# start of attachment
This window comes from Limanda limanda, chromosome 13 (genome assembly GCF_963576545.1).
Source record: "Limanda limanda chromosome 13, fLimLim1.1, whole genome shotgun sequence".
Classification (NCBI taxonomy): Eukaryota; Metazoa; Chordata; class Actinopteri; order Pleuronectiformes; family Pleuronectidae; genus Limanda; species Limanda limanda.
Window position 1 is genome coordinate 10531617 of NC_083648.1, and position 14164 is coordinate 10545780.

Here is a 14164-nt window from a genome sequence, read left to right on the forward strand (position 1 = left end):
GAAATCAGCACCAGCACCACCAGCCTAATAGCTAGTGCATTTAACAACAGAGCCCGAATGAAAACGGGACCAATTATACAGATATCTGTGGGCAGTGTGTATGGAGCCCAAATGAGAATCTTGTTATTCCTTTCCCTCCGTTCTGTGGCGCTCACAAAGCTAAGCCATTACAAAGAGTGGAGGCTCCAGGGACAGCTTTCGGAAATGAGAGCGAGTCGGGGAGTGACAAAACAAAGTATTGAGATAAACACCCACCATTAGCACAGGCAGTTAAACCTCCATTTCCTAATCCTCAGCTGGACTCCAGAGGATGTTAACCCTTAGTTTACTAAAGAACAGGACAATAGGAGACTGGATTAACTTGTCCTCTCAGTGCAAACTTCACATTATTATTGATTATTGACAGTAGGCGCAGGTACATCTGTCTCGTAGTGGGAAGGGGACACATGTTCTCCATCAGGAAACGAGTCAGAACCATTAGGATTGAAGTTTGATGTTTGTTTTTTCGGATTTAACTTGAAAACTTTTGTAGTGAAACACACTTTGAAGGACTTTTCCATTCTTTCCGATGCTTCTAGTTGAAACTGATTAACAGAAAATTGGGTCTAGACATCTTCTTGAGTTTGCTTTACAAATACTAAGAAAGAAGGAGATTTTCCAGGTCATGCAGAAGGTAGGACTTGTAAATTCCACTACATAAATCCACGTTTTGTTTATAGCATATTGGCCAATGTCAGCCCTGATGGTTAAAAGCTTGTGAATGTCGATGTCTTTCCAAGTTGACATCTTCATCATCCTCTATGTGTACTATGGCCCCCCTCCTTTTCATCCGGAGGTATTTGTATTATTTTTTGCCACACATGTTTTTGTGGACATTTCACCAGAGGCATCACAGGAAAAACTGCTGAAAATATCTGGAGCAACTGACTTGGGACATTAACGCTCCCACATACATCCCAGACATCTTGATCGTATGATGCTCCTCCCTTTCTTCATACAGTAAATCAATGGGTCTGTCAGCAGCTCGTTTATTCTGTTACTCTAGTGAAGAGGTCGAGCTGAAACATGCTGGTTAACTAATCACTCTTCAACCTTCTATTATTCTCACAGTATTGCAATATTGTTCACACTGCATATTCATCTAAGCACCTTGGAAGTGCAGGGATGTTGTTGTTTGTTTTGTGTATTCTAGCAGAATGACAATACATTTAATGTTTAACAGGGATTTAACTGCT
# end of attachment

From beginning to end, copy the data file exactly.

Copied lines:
This window comes from Limanda limanda, chromosome 13 (genome assembly GCF_963576545.1).
Source record: "Limanda limanda chromosome 13, fLimLim1.1, whole genome shotgun sequence".
Classification (NCBI taxonomy): Eukaryota; Metazoa; Chordata; class Actinopteri; order Pleuronectiformes; family Pleuronectidae; genus Limanda; species Limanda limanda.
Window position 1 is genome coordinate 10531617 of NC_083648.1, and position 14164 is coordinate 10545780.

Here is a 14164-nt window from a genome sequence, read left to right on the forward strand (position 1 = left end):
GAAATCAGCACCAGCACCACCAGCCTAATAGCTAGTGCATTTAACAACAGAGCCCGAATGAAAACGGGACCAATTATACAGATATCTGTGGGCAGTGTGTATGGAGCCCAAATGAGAATCTTGTTATTCCTTTCCCTCCGTTCTGTGGCGCTCACAAAGCTAAGCCATTACAAAGAGTGGAGGCTCCAGGGACAGCTTTCGGAAATGAGAGCGAGTCGGGGAGTGACAAAACAAAGTATTGAGATAAACACCCACCATTAGCACAGGCAGTTAAACCTCCATTTCCTAATCCTCAGCTGGACTCCAGAGGATGTTAACCCTTAGTTTACTAAAGAACAGGACAATAGGAGACTGGATTAACTTGTCCTCTCAGTGCAAACTTCACATTATTATTGATTATTGACAGTAGGCGCAGGTACATCTGTCTCGTAGTGGGAAGGGGACACATGTTCTCCATCAGGAAACGAGTCAGAACCATTAGGATTGAAGTTTGATGTTTGTTTTTTCGGATTTAACTTGAAAACTTTTGTAGTGAAACACACTTTGAAGGACTTTTCCATTCTTTCCGATGCTTCTAGTTGAAACTGATTAACAGAAAATTGGGTCTAGACATCTTCTTGAGTTTGCTTTACAAATACTAAGAAAGAAGGAGATTTTCCAGGTCATGCAGAAGGTAGGACTTGTAAATTCCACTACATAAATCCACGTTTTGTTTATAGCATATTGGCCAATGTCAGCCCTGATGGTTAAAAGCTTGTGAATGTCGATGTCTTTCCAAGTTGACATCTTCATCATCCTCTATGTGTACTATGGCCCCCCTCCTTTTCATCCGGAGGTATTTGTATTATTTTTTGCCACACATGTTTTTGTGGACATTTCACCAGAGGCATCACAGGAAAAACTGCTGAAAATATCTGGAGCAACTGACTTGGGACATTAACGCTCCCACATACATCCCAGACATCTTGATCGTATGATGCTCCTCCCTTTCTTCATACAGTAAATCAATGGGTCTGTCAGCAGCTCGTTTATTCTGTTACTCTAGTGAAGAGGTCGAGCTGAAACATGCTGGTTAACTAATCACTCTTCAACCTTCTATTATTCTCACAGTATTGCAATATTGTTCACACTGCATATTCATCTAAGCACCTTGGAAGTGCAGGGATGTTGTTGTTTGTTTTGTGTATTCTAGCAGAATGACAATACATTTAATGTTTAACAGGGATTTAACTGCT